Saturday, 19 June 2010

Thinking about Body and Mind in the 21st Century

In the seventeenth century, John Locke suggested that a child’s mind was ‘tabula rasa’- a blank slate, and that children needed to be socialised and educated into their social role. This replaced the early modern model where social position was determined by God, the self was marked by original sin, and that child-rearing was a process of disciplining body and soul to restrain that sin and make a person useful to society. The ‘blank slate’ model of the mind transformed how we thought about self, leading to an emphasis on education as the basis for social order and in the creation of identity. As Jean-Jacques Rousseau commented ‘if the timidity, chasteness and modesty which are proper to [women] are social inventions, it is in society’s interest that women acquire these qualities; they must be cultivated in women.’

So, what determined social position if the mind was an open potential, able to be shaped to be anything at all? Increasingly in the eighteenth century, the body became the determining factor in social position. Sexual difference, race, and physical features became the outward markers that determined the appropriate education that should be given to the mind that the body housed. If it was important that women played a particular social role and so received a particular education, then we could decide who ‘women’ were based on their genitals. In this sense, the mind was shaped to the body- and the mind who didn’t realise it was female just needed more discipline or education.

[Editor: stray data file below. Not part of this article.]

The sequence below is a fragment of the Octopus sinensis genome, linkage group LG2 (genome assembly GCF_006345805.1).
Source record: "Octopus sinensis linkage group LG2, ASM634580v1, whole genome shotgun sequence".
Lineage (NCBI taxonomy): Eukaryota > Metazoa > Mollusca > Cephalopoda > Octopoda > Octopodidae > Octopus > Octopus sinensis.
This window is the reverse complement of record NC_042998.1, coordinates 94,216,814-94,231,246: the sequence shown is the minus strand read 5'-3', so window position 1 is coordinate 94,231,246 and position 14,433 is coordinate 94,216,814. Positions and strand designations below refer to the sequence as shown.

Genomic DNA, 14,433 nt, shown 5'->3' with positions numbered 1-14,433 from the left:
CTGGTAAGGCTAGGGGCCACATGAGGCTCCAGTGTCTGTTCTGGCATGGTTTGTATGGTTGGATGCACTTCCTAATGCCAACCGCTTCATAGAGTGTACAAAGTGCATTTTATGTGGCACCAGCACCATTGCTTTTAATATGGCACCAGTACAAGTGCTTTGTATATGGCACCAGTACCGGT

This theory developed in two, not necessarily compatible ways, in the nineteenth century. First, there was the rise of psychology where people’s whose minds did not behave appropriately to their allocated social role could be studied, and ideally re-educated to match their biological characteristics and social expectation. Therefore, for example, someone who felt that their allocated gender did not match their sense of identity, or who was attracted to someone of the same sex, could be labelled ‘mentally ill’, and retrained. And, if the mind was a blank slate- an open potential, then why not? (This model continues into the present, although increasingly we put limits on when the mind stops being adaptable (age, 2, 3 ,7, 26 never).)

Second, the emphasis on the body as determining factor in shaping identity meant that physical characteristics became increasingly seen to determine a person’s potential. This led to the rise in pseudo-sciences like phrenology, where the shape of a person’s head could be used to determine their personality- or physical profiling, where criminality and deviance could be determined by measuring the body or the distance between the eyes. Far from opening up potential then, the move to the biological began to root social characteristics in the body, limiting the potential of the mind to be educated in particular ways. Women's bodies then could be endangered by too much education, with university education leading to an inability to conceive children.